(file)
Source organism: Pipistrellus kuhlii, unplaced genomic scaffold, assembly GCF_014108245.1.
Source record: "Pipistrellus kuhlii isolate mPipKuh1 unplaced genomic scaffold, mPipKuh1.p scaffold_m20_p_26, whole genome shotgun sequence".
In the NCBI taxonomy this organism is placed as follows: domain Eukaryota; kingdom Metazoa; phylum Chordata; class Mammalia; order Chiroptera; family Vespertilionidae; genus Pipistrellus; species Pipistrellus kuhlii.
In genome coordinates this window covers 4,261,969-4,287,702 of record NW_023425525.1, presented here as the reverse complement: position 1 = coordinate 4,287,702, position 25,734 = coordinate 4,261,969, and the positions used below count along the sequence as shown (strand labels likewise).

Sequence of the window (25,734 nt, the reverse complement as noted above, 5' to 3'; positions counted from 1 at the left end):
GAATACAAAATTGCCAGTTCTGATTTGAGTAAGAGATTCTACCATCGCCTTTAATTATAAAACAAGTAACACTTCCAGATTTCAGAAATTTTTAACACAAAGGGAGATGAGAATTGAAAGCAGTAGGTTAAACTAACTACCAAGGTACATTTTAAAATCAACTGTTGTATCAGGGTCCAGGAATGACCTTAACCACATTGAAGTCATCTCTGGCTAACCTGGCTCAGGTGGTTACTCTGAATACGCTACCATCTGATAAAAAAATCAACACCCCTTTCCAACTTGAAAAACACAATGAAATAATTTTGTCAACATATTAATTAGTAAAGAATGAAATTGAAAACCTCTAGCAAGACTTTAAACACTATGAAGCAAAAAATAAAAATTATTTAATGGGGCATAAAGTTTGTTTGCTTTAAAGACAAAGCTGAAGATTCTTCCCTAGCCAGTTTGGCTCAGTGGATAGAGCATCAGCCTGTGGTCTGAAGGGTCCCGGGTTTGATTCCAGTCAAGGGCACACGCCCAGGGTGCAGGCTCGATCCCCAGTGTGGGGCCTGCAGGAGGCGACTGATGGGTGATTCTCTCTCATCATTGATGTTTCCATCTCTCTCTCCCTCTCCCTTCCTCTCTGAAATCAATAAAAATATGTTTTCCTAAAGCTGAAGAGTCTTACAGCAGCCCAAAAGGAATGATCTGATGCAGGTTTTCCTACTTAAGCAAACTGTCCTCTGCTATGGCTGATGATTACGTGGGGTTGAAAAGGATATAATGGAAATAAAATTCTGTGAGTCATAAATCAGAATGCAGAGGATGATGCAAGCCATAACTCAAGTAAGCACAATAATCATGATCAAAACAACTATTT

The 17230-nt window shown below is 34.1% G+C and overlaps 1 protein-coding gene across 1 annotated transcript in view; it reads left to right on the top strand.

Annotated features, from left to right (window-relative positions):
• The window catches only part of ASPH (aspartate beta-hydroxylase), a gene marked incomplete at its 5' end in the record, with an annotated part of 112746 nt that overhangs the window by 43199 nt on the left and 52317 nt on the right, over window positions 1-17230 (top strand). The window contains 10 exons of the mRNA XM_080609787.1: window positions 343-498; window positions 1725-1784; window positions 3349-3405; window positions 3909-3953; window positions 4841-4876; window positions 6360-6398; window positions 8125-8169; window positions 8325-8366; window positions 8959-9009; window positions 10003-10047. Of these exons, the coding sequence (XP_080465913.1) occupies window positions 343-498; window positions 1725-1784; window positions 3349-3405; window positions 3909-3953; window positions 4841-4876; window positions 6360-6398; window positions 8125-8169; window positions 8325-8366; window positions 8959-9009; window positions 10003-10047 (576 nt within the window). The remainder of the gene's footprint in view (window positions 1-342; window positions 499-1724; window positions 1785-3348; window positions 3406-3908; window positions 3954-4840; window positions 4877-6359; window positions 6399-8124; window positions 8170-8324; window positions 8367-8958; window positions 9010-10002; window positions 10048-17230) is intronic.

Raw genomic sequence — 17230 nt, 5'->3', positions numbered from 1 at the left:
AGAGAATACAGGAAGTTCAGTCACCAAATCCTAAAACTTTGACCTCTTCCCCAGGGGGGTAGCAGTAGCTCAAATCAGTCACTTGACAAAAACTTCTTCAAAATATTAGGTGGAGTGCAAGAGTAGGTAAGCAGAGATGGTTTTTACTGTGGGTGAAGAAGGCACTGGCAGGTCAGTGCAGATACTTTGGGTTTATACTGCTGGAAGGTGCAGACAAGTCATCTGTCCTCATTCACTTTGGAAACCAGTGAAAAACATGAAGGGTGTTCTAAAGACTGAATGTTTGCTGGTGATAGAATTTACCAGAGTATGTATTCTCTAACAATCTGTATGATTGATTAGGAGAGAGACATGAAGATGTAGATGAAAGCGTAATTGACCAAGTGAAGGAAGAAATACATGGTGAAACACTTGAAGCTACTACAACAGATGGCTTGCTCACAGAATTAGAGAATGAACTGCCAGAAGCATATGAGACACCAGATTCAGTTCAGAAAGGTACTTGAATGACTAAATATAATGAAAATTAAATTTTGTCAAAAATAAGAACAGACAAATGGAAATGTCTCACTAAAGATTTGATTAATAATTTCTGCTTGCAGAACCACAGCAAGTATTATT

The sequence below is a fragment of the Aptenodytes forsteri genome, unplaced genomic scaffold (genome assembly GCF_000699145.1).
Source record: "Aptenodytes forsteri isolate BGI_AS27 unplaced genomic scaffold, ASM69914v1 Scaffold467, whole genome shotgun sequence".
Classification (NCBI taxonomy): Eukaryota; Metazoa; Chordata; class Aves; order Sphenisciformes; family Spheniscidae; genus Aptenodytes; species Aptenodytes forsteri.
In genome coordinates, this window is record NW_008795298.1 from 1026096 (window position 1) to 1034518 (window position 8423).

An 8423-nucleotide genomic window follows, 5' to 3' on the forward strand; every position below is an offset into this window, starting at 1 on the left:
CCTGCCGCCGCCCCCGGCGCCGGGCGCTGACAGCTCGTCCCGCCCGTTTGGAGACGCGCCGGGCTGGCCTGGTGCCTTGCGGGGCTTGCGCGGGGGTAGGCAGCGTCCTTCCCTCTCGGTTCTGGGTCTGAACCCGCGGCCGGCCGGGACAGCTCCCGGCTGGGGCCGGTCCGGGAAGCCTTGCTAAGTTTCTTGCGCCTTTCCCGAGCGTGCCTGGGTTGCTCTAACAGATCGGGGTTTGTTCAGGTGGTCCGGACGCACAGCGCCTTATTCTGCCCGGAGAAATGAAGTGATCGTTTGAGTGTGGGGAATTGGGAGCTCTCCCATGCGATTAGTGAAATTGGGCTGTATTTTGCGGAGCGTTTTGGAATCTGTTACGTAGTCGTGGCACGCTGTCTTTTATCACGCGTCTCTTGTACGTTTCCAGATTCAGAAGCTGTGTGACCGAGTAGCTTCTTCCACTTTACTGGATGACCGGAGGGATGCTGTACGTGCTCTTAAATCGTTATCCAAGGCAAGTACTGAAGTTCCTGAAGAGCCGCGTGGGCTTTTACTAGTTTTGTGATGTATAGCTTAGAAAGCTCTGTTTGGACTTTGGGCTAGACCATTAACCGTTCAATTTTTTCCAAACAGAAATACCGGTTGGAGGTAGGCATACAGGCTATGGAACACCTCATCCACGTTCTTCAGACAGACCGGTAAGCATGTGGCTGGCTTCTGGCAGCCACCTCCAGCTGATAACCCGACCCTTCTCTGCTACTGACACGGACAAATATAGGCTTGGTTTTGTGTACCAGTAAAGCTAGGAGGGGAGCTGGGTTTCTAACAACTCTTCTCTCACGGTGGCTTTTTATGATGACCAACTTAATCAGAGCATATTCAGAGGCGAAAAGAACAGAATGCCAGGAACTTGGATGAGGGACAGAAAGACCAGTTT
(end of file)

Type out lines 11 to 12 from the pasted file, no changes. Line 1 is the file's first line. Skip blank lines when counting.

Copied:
AGAGAATACAGGAAGTTCAGTCACCAAATCCTAAAACTTTGACCTCTTCCCCAGGGGGGTAGCAGTAGCTCAAATCAGTCACTTGACAAAAACTTCTTCAAAATATTAGGTGGAGTGCAAGAGTAGGTAAGCAGAGATGGTTTTTACTGTGGGTGAAGAAGGCACTGGCAGGTCAGTGCAGATACTTTGGGTTTATACTGCTGGAAGGTGCAGACAAGTCATCTGTCCTCATTCACTTTGGAAACCAGTGAAAAACATGAAGGGTGTTCTAAAGACTGAATGTTTGCTGGTGATAGAATTTACCAGAGTATGTATTCTCTAACAATCTGTATGATTGATTAGGAGAGAGACATGAAGATGTAGATGAAAGCGTAATTGACCAAGTGAAGGAAGAAATACATGGTGAAACACTTGAAGCTACTACAACAGATGGCTTGCTCACAGAATTAGAGAATGAACTGCCAGAAGCATATGAGACACCAGATTCAGTTCAGAAAGGTACTTGAATGACTAAATATAATGAAAATTAAATTTTGTCAAAAATAAGAACAGACAAATGGAAATGTCTCACTAAAGATTTGATTAATAATTTCTGCTTGCAGAACCACAGCAAGTATTATT

The sequence below is a fragment of the Aptenodytes forsteri genome, unplaced genomic scaffold (genome assembly GCF_000699145.1).